In practice it might be infeasible to make it both seamless and safe from adversarial risks, but people said the same of Wikipedia. Though, the consequences of a manipulated Wikipedia article are probably a little different from the consequences of a manipulated neural interface/network.
Tack on a smattering of Orch-OR (Penrose and Hammeroff) and you have something like this, only there are actual papers about it.
I do have to wonder if Hammeroff isn't coming at the encoding part from the other direction. His work showed quantum-encoding structures in the microtubules inside neurons which could encode quite a bit of information, even to the point of functioning like little Turing machines. (Hammeroff encoded cellular automata on a simulacrum of these structures.) Maybe that "string" the article keeps talking about leads there.
At any rate, when an article uses slashes so frequently like that, you can tell it is more of a rant.
I guess I'm gullible.
Are you sure (y)our hyperbrain didnt make you write this?
On serious note: I wonder if there is a generator somewhere for this kind of BS. I have bookmarks for several (corpo lingo, resume, progressive newspeak, etc.), but not for this new age style.
Honestly, while I felt his idea was over reaching, the general idea that quantum noise can effect such a chaotic system was not entirely out of belief for me.
William James, father of American psychology, tells of meeting an old lady who told him the Earth rested on the back of a huge turtle.
"But, my dear lady," Professor James asked, as politely as possible, "what holds up the turtle?""It's no use, Professor," said the old lady "It's turtles-turtles- turtles, all the way!"
I've also heard that the anecdote (mentioned in TPR) didn't involve William James and that it was Bert Russell talking to the lady.
Where does Aristotle actually say that time is known as an object of the senses? I assure you he never says this. For Aristotle, time is the measure of change with respect to succession. Time is not a "thing"!
Tabula rasa doesn't mean that mental faculties don't exist. That's not what it means for something not to be in the mind that was not in the senses.
The interviewee is silly in his hostility toward Aristotle, especially given the basic lack of understanding.
Edit: also see his article on this from 2015 "Here's Why Most Neuroscientists Are Wrong About the Brain" https://nautil.us/blog/heres-why-most-neuroscientists-are-wr...
>With one caveat: whatever it looks like, it has to be apparent that its form gives it the functional properties of the polypeptides (the class of molecules that DNA belongs to).
But DNA isn't a polypeptide.
Neurons have to have something in them. Even empty space has quantum fluctuations!
Single neuron is very complex beast. They seem to be more similar to multi-layer perceptrons with multiple nonlinear steps. When neuron adapts that's memory single neuron level.
theres this big neuron called a Purkinje cell with a large dendritic tree (input side).
Purkinje cells have parallel fibers (axons) and climbing fibers (CF also axons) that synapse with their dendritic tree.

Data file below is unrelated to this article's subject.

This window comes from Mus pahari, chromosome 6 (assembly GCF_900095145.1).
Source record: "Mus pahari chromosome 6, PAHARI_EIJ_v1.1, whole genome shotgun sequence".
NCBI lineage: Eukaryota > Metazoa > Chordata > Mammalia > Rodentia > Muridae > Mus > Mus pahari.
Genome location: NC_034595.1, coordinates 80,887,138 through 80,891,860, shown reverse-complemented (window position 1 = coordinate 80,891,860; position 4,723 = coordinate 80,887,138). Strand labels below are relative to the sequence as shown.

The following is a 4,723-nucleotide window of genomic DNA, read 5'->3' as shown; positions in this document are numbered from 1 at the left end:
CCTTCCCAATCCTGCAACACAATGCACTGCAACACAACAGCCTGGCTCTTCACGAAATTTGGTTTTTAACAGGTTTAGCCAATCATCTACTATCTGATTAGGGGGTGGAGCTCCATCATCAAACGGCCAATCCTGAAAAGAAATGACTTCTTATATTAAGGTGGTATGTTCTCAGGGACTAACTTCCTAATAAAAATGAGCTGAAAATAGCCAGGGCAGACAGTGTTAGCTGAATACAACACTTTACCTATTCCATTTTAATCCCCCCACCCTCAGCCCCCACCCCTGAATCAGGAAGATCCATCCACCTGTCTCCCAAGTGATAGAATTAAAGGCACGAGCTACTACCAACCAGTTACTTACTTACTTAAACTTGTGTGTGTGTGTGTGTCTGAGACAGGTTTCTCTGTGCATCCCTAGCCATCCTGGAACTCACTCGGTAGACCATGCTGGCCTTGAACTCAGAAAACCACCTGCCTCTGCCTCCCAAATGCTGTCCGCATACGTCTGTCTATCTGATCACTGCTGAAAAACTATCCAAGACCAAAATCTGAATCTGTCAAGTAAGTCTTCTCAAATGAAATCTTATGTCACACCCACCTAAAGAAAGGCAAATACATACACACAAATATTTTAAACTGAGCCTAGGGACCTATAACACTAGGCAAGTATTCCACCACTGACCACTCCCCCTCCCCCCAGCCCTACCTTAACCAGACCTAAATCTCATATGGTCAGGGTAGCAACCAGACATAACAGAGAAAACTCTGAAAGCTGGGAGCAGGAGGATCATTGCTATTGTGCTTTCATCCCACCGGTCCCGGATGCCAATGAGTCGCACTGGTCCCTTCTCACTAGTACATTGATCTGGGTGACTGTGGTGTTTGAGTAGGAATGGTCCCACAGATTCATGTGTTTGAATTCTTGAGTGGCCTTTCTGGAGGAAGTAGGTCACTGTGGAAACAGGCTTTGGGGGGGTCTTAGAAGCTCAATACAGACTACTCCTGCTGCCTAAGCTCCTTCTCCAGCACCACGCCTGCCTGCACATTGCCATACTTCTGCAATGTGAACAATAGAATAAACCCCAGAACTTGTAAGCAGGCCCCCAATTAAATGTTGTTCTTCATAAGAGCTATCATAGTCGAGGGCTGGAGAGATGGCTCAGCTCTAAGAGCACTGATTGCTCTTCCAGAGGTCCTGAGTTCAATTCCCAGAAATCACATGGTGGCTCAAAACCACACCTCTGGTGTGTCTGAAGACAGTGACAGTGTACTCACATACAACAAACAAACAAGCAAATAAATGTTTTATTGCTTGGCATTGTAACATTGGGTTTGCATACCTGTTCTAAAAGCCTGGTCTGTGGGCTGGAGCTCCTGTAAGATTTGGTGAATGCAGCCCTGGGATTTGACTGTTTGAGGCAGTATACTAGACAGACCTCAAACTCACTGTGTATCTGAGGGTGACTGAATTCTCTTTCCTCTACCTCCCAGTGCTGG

To make a long story short one type carries a warning signal which I will call the Start signal, and the other carries unconditional reflex signal (induced such that it elicits a blink) which I will call the Stop signal.
The training involves a warning start stimulus, then a fixed pause, and then the annoying stop stimulus. After training, it is observed that the neuron statistically responds after a pause commensurate with the trained pause.
Okay perhaps a single neuron programmable variable delay is not easy to explain with a conventional synaptically weighted neuron. (at this point I remark to myself that a conventional synaptic weighted neuron might still do that in theory if the input axon is long and windy to use it as a delay line memory, but then it would need to have lots of synapses with the same Purkinje cell, so I reject this brainfart as not biologically plausible)
Then training was resumed with a second interval, and after this secondary training the following was observed: after receiving a start signal, the purkinje cell statistically responds with 2 (!) responses corresponding to the trained pauses! To them this is the nail in the coffin for the combinational synaptic weighted neuron model. But This just makes me remember my original tap filter layout: the same single input axon could function as a delay line with multiple synaptic taps activated at different times.
So I look up the terms parallel fiber and climbing fiber... and guess what: unless the brain is still gestating or suffered local damage each Purkinje cell has exactly 1 climbing fiber axon associated with it. And this climbing fiber is long and windy and makes loads of synaptic connections. So the initial remaining explanation delay line tap filter brainfart (which I viewed as myself clasping at straws to save the synaptically weighted neuron model), turns out to be nearly exactly the layout of climbing fiber on purkinje cell. you can view this as a programmable tap filter, or as an impulse response convolver.
So instead of deposing the synaptically weighted neuron perspective, I view this as strengthening the usual interpretation! Evolution forced synaptically weighted neuron model to contort itself into an awkward tapped delay line filter!
Addressing will be by fuzzy hash of recently activated records.
I can see the connection thing. It's like
circle -> ball -> -- -> lightbulb
white -> light _/
Is someone saying that maybe a single neuron can "store" something like "white"?
The huge cell is a Purkinje cell. I don’t remember much about neuroscience, so I hope someone else can elaborate.
Later on the interview suggests that every single neuron could store megabytes of information, but this seems more like conjecture to me.